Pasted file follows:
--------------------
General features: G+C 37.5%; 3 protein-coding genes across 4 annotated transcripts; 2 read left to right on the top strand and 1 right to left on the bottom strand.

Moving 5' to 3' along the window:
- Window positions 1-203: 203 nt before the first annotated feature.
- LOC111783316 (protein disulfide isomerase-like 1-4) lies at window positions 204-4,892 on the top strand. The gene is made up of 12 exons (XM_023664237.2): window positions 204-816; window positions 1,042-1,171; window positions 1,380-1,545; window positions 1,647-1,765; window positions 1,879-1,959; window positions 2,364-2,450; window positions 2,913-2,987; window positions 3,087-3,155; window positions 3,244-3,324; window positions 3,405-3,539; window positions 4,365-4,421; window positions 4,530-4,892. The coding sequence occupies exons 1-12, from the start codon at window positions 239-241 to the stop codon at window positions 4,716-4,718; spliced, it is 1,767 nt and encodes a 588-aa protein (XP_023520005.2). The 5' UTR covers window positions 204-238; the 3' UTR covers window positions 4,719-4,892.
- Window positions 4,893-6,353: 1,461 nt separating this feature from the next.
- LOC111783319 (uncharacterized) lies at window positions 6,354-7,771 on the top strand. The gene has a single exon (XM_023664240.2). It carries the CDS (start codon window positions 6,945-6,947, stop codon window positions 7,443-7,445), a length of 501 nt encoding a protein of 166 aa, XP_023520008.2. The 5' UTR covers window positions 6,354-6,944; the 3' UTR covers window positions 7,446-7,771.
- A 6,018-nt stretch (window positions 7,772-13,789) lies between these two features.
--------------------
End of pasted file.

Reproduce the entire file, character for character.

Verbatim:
General features: G+C 37.5%; 3 protein-coding genes across 4 annotated transcripts; 2 read left to right on the top strand and 1 right to left on the bottom strand.

Moving 5' to 3' along the window:
- Window positions 1-203: 203 nt before the first annotated feature.
- LOC111783316 (protein disulfide isomerase-like 1-4) lies at window positions 204-4,892 on the top strand. The gene is made up of 12 exons (XM_023664237.2): window positions 204-816; window positions 1,042-1,171; window positions 1,380-1,545; window positions 1,647-1,765; window positions 1,879-1,959; window positions 2,364-2,450; window positions 2,913-2,987; window positions 3,087-3,155; window positions 3,244-3,324; window positions 3,405-3,539; window positions 4,365-4,421; window positions 4,530-4,892. The coding sequence occupies exons 1-12, from the start codon at window positions 239-241 to the stop codon at window positions 4,716-4,718; spliced, it is 1,767 nt and encodes a 588-aa protein (XP_023520005.2). The 5' UTR covers window positions 204-238; the 3' UTR covers window positions 4,719-4,892.
- Window positions 4,893-6,353: 1,461 nt separating this feature from the next.
- LOC111783319 (uncharacterized) lies at window positions 6,354-7,771 on the top strand. The gene has a single exon (XM_023664240.2). It carries the CDS (start codon window positions 6,945-6,947, stop codon window positions 7,443-7,445), a length of 501 nt encoding a protein of 166 aa, XP_023520008.2. The 5' UTR covers window positions 6,354-6,944; the 3' UTR covers window positions 7,446-7,771.
- A 6,018-nt stretch (window positions 7,772-13,789) lies between these two features.